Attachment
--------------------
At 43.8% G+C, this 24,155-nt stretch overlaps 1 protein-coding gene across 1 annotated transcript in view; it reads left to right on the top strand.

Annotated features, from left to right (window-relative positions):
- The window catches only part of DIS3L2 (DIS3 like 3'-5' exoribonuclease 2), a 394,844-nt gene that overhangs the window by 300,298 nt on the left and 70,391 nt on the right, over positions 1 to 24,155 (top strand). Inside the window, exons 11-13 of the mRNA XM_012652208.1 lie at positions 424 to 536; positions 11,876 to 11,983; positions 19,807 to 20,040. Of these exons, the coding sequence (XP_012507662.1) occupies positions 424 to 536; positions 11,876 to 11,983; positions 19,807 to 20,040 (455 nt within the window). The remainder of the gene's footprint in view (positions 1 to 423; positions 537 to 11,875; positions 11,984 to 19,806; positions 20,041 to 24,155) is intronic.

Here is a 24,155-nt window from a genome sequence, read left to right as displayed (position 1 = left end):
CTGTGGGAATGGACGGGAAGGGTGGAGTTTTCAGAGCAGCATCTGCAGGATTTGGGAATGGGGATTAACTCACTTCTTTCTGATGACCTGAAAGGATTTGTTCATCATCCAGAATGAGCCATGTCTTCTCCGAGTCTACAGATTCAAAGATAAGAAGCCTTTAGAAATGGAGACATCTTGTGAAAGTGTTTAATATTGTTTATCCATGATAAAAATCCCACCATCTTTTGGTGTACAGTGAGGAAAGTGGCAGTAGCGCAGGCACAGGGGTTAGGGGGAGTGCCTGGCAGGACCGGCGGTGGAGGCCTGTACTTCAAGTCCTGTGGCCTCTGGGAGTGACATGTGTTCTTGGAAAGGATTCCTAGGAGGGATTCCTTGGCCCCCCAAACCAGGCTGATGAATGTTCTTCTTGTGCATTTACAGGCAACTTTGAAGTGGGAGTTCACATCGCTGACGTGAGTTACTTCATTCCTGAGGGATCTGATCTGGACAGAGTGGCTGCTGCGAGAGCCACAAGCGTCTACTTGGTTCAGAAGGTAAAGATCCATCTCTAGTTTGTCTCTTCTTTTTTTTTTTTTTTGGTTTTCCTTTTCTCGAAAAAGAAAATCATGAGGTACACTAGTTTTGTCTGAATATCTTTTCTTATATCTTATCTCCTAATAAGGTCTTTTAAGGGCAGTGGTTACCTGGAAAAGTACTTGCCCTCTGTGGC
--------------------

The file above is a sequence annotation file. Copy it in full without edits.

At 43.8% G+C, this 24,155-nt stretch overlaps 1 protein-coding gene across 1 annotated transcript in view; it reads left to right on the top strand.

Annotated features, from left to right (window-relative positions):
- The window catches only part of DIS3L2 (DIS3 like 3'-5' exoribonuclease 2), a 394,844-nt gene that overhangs the window by 300,298 nt on the left and 70,391 nt on the right, over positions 1 to 24,155 (top strand). Inside the window, exons 11-13 of the mRNA XM_012652208.1 lie at positions 424 to 536; positions 11,876 to 11,983; positions 19,807 to 20,040. Of these exons, the coding sequence (XP_012507662.1) occupies positions 424 to 536; positions 11,876 to 11,983; positions 19,807 to 20,040 (455 nt within the window). The remainder of the gene's footprint in view (positions 1 to 423; positions 537 to 11,875; positions 11,984 to 19,806; positions 20,041 to 24,155) is intronic.

Here is a 24,155-nt window from a genome sequence, read left to right as displayed (position 1 = left end):
CTGTGGGAATGGACGGGAAGGGTGGAGTTTTCAGAGCAGCATCTGCAGGATTTGGGAATGGGGATTAACTCACTTCTTTCTGATGACCTGAAAGGATTTGTTCATCATCCAGAATGAGCCATGTCTTCTCCGAGTCTACAGATTCAAAGATAAGAAGCCTTTAGAAATGGAGACATCTTGTGAAAGTGTTTAATATTGTTTATCCATGATAAAAATCCCACCATCTTTTGGTGTACAGTGAGGAAAGTGGCAGTAGCGCAGGCACAGGGGTTAGGGGGAGTGCCTGGCAGGACCGGCGGTGGAGGCCTGTACTTCAAGTCCTGTGGCCTCTGGGAGTGACATGTGTTCTTGGAAAGGATTCCTAGGAGGGATTCCTTGGCCCCCCAAACCAGGCTGATGAATGTTCTTCTTGTGCATTTACAGGCAACTTTGAAGTGGGAGTTCACATCGCTGACGTGAGTTACTTCATTCCTGAGGGATCTGATCTGGACAGAGTGGCTGCTGCGAGAGCCACAAGCGTCTACTTGGTTCAGAAGGTAAAGATCCATCTCTAGTTTGTCTCTTCTTTTTTTTTTTTTTTGGTTTTCCTTTTCTCGAAAAAGAAAATCATGAGGTACACTAGTTTTGTCTGAATATCTTTTCTTATATCTTATCTCCTAATAAGGTCTTTTAAGGGCAGTGGTTACCTGGAAAAGTACTTGCCCTCTGTGGC